It was the heyday of the old silent movie houses as more opened after the end of World War I. Those theaters, beginning in 1919, were the Riviera, 1135 Meridian Street; a new location for the Meridian, 1035 Meridian Street; Madison, 8 West Eighth(the very first of the many Tarzan movies was shown here starring Elmo Lincoln); New Capitol, southwest corner of 13th & Meridian Streets; Victory, 1035 Meridian; Granada, 110-114 East 11th Street(this was the old Grand Opera House converted to a movie theater in 1924); Fawn, 924 Main St.; Regent(formerly the Isis), 19 East Ninth and the Ritz, 918 Meridian Street.
During the period of the "silents," it was an extra feature to have girl singers as accompanists to liven up the movie. They went on one at a time, presumably to make their voices last through the evening. Artificial sound effects were also used to enhance the viewer's experience.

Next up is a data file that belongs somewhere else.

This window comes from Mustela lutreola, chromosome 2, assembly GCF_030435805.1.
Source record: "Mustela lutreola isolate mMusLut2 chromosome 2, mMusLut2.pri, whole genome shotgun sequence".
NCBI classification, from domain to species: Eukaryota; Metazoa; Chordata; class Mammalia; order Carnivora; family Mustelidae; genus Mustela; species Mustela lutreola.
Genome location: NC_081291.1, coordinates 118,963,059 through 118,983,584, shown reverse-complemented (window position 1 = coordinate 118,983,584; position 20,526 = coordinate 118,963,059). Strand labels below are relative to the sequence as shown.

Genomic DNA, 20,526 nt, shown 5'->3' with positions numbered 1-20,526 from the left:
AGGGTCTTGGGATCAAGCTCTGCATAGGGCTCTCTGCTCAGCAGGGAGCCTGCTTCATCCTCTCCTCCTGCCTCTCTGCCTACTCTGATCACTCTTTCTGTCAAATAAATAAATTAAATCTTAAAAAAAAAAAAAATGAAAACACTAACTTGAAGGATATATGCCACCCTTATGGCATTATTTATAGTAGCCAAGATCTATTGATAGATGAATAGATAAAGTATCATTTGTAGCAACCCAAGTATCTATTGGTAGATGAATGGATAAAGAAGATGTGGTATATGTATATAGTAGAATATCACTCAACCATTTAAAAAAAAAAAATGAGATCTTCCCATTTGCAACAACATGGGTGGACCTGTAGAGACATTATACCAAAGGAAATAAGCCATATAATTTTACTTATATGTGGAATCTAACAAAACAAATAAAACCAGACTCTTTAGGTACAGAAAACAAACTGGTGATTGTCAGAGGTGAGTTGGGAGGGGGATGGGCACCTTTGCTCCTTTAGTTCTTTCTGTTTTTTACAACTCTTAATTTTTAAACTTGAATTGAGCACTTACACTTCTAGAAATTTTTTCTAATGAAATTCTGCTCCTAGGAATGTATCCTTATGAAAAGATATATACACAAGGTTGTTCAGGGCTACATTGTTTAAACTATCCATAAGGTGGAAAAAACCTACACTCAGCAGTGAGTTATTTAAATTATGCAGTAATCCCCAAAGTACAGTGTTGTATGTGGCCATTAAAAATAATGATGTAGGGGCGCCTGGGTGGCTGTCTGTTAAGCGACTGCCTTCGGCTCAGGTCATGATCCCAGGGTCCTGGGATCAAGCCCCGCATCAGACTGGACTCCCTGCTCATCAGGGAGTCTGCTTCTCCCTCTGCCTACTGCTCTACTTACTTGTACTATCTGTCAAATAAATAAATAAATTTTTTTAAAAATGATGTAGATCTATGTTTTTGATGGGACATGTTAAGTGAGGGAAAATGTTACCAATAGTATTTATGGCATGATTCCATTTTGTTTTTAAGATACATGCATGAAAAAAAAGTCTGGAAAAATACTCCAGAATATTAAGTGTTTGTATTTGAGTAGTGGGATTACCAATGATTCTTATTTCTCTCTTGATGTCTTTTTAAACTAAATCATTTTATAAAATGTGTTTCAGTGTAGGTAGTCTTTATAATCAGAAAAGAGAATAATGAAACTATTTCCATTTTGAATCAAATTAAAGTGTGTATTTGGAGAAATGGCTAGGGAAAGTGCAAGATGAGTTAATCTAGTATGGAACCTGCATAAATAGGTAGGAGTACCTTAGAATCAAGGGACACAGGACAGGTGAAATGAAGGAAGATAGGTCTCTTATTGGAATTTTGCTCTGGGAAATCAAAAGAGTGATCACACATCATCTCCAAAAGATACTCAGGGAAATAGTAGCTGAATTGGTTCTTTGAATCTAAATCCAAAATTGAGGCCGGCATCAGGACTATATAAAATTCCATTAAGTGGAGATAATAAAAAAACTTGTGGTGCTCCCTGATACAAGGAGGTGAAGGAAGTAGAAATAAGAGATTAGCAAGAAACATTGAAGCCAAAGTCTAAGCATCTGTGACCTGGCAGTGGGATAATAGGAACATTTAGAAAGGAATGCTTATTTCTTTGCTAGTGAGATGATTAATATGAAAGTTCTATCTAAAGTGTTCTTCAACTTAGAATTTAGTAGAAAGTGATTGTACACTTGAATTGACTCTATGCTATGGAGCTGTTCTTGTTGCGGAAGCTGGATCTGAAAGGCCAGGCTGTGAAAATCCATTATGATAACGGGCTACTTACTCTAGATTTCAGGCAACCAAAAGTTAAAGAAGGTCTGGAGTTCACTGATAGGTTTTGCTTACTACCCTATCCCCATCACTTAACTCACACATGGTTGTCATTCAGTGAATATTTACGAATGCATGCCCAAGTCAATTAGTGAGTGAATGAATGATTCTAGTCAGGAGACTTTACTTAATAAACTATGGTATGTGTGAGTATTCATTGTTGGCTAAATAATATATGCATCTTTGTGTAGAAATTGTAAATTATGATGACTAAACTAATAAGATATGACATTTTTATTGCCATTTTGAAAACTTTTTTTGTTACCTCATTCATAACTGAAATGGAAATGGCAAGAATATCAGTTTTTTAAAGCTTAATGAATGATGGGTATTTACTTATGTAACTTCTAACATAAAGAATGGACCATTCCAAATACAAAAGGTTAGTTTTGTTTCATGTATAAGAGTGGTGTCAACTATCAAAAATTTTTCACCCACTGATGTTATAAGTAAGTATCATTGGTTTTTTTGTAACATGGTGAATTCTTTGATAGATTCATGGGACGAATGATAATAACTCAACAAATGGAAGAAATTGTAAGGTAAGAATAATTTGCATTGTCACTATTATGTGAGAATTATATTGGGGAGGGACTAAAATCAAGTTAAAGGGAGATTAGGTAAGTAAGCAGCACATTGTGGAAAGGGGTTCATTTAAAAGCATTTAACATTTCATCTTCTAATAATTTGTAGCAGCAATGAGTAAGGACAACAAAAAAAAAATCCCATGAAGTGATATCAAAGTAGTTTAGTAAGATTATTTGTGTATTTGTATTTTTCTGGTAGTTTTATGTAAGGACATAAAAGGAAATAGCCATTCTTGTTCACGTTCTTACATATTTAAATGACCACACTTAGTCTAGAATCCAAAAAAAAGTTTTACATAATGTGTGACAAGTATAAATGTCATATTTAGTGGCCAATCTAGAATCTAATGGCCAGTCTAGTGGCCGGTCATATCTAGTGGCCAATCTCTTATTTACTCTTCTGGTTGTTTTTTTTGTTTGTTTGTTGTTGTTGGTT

But all of that became unnecessary with the advent of sound. The silent film died with alarming suddenness as each studio rushed into production with its first "all talkie" movie. By the end of 1929, theaters everywhere were equipped with sound installations, including the Riviera. The first talking movie to come to Anderson was The Jazz Singer, starring Al Jolson at the old Crystal Theater. Released in 1927, the movie played in Anderson the following year. The sensation caused by the "talkies" resulted in the construction of Anderson's two finest theaters.